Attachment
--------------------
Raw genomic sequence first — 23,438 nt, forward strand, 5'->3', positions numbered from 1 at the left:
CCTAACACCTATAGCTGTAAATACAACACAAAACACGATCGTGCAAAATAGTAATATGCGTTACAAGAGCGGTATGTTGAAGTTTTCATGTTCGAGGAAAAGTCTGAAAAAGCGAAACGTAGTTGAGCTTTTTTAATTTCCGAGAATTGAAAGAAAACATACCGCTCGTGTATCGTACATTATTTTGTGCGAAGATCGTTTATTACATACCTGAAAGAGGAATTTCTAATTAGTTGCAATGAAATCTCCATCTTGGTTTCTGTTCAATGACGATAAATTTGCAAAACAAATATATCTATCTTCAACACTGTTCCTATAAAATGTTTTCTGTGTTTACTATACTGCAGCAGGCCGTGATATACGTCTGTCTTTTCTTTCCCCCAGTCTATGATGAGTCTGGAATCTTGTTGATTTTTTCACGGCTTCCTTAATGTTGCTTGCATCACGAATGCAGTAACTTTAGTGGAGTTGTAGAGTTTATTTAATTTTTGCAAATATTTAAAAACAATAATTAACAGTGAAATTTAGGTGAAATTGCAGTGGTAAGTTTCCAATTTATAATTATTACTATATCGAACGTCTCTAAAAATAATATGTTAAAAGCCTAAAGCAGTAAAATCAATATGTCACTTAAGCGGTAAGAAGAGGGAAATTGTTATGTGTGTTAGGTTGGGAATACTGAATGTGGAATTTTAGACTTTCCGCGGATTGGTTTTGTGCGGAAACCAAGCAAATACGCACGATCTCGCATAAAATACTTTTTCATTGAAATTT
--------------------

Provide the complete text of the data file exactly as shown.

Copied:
Raw genomic sequence first — 23,438 nt, forward strand, 5'->3', positions numbered from 1 at the left:
CCTAACACCTATAGCTGTAAATACAACACAAAACACGATCGTGCAAAATAGTAATATGCGTTACAAGAGCGGTATGTTGAAGTTTTCATGTTCGAGGAAAAGTCTGAAAAAGCGAAACGTAGTTGAGCTTTTTTAATTTCCGAGAATTGAAAGAAAACATACCGCTCGTGTATCGTACATTATTTTGTGCGAAGATCGTTTATTACATACCTGAAAGAGGAATTTCTAATTAGTTGCAATGAAATCTCCATCTTGGTTTCTGTTCAATGACGATAAATTTGCAAAACAAATATATCTATCTTCAACACTGTTCCTATAAAATGTTTTCTGTGTTTACTATACTGCAGCAGGCCGTGATATACGTCTGTCTTTTCTTTCCCCCAGTCTATGATGAGTCTGGAATCTTGTTGATTTTTTCACGGCTTCCTTAATGTTGCTTGCATCACGAATGCAGTAACTTTAGTGGAGTTGTAGAGTTTATTTAATTTTTGCAAATATTTAAAAACAATAATTAACAGTGAAATTTAGGTGAAATTGCAGTGGTAAGTTTCCAATTTATAATTATTACTATATCGAACGTCTCTAAAAATAATATGTTAAAAGCCTAAAGCAGTAAAATCAATATGTCACTTAAGCGGTAAGAAGAGGGAAATTGTTATGTGTGTTAGGTTGGGAATACTGAATGTGGAATTTTAGACTTTCCGCGGATTGGTTTTGTGCGGAAACCAAGCAAATACGCACGATCTCGCATAAAATACTTTTTCATTGAAATTT